All Eternals Deck

May 7, 2011 § Leave a comment

From the opening notes of Damn These Vampires to the closing lines of Liza Forever Minnelli, All Eternals Deck is a upward journey through the dark places of the human psyche and condition into a place of a certain contentment, touching on matters of utmost importance often veiled in cryptic phraseology. Like many of The Mountain Goats previous releases, All Eternals Deck continues to touch on the deepest failures and fears of human life, but manages to push through these tribulations toward a genuine awareness that although this world is still marred by pain and sorrow, beauty and healing can be found. In this way, All Eternals Deck reminds me of The Sunset Tree in its ability to address deeply personal matters in such a way that the listener can experience their own emotions in the obliquely worded lyrics of John Darnielle. This time around the music matches the songs and is quite worthy in its own right unlike the majority of The Mountain Goat’s last album, The Life of the World to Come, which suffered from similar sounding music and poor pacing.

Our journey begins with the mournful piano of Damn These Vampires, a slow burning meditation about vampires. As Darnielle sings in the chorus, “Crawl ’til dawn/On my hands and knees/God damn these vampires/For what they’ve done to me,” one can’t help but wonder what these vampires represent. Is Darnielle musing on on the general state of mankind, drawn in by dark and mysterious things until it is too late to escape? Or do the vampires represent the past, unshakable memories that haunt and wound?  Whatever the case may be, Damn These Vampires sets up the brooding and questioning nature of the rest of the album, where allusions, references and metaphors abound and it is up to the listener to untangle them and make sense of Darnielle’s lyrics.

These metaphysical concerns and references keep coming up throughout the album, and with them it seems as if Darnielle is attempting to answer or at least consider some larger questions of life. The album’s third track, Estate Sale Sign, is full of religious imagery and lyrics mentioning memory, while the music draws the song along at a quick clip, not giving us the luxury of really being able to catch the meaning. Lines like, “Worked hard to build this altar…the sacrificial stains all spreading out and and soaking through,” and, “Stock shots, stupid stock shots…set up like unloved icons gathering dust up on the wall/from films no one remembers,” draw our attention to the recurring theme of memory, the past and forgetfulness that Darnielle seems particularly occupied with on this album. Age of Kings, whose musical backdrop is pristine, featuring some beautiful string arrangements, picks up this theme of memory again, as Darnielle sings of a past relationship. The last verse is gut-wrenching, “Small chambers sinking ’til they vanish/Wolves in the hallway gaining ground/Reach down to the moment when I should have said something true/Shadows and their sources now stealing away with you.”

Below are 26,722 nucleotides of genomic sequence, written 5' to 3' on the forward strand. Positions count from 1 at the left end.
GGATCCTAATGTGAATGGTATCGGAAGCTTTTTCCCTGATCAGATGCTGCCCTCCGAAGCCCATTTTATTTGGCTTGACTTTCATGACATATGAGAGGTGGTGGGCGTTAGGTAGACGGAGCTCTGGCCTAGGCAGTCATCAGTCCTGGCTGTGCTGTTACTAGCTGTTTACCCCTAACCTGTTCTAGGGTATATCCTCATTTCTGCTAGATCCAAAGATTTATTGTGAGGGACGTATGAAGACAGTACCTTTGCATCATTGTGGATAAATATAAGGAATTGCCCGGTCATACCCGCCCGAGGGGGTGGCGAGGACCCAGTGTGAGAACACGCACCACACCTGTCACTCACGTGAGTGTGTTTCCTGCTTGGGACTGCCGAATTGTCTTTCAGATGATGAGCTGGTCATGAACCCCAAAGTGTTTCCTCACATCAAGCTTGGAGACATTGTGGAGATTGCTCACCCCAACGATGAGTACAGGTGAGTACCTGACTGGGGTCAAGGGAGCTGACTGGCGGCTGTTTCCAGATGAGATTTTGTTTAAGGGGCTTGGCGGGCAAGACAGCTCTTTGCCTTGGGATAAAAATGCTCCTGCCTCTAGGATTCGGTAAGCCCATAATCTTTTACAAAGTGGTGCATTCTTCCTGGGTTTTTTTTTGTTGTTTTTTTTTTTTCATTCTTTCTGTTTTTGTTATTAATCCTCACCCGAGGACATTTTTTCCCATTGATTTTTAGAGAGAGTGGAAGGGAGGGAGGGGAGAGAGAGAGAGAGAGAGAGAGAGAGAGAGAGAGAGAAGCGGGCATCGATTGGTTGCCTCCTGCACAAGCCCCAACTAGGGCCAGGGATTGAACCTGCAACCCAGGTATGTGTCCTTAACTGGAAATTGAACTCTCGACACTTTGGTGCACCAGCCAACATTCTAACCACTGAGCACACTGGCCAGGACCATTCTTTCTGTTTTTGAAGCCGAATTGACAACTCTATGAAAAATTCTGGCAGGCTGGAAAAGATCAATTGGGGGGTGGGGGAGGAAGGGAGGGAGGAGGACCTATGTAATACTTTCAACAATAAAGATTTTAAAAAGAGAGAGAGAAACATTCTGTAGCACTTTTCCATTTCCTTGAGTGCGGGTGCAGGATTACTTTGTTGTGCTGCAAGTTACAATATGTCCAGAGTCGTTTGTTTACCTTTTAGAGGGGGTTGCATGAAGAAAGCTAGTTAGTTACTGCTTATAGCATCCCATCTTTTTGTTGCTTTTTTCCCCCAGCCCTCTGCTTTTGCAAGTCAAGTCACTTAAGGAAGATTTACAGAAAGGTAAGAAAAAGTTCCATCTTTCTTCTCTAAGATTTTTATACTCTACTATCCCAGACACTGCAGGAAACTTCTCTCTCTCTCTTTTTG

After the moody The Autopsy Garland urges its recipient to remember certain places and times, Beautiful Gas Mask takes over the listener’s ear drums. The refrain commands us to “Never sleep, remember to breathe deep,” trying to make us calm and alert at the same time as we try to stay together in the face of nameless shadows and an eventual reckoning with someone or something. High Hawk Season asks us how we will be remembered, “Who will rise and who will sing?/Who’s going to stand his ground and who’s going to blink?”  There is almost a sense of paranoia in Darnielle’s voice as he sings, “Rise if you’re sleeping, stay awake,” as if the world is coming to an end or that this may be the only chance we have to truly live, taking advantage of every day.

Prowl Great Cain deals with the curse that bad memories can bring, and I can’t help but wonder if this song is mining the same autobiographical territory as The Sunset Tree in Darnielle handling the memory of his abusive father. As the song draws near its close and Darnielle wails, “Sometimes a great wave of forgetfulness rises up and blesses me/And other times the sickness howls and I despair of any remedy,” I am reminded of the scars of the past that haunt all of us. The very next song, Sourdoire Valley Song, highlights another facet of memory, the bittersweet nature of leaving things behind that once held such joy. In a few words, the song’s chorus beautifully sums up having to leave behind memories and the past as we move forward, “And then the grass grows to cover up the fire pit and the forge/Half a world away from the Olduvai Gorge.”

It is with Outer Scorpion Squadron that the album begins to take a turn to the positive. In this soft, touching ballad, Darnielle sings of conjuring up ghosts of the past, learning to live with them and eventually putting them behind you. He seems to suggest that once you own your past and the many terrible, painful things that make up a part of it you can begin to make steps toward healing, and with the final three songs of the album, this healing begins to manifest itself. For Charles Bronson encourages a certain Stoicism toward the past, advising to concentrate on good things and try to live as if the past has no hold on you or your current state. I think many pass through this stage on their way to realizing that true healing never comes in this manner.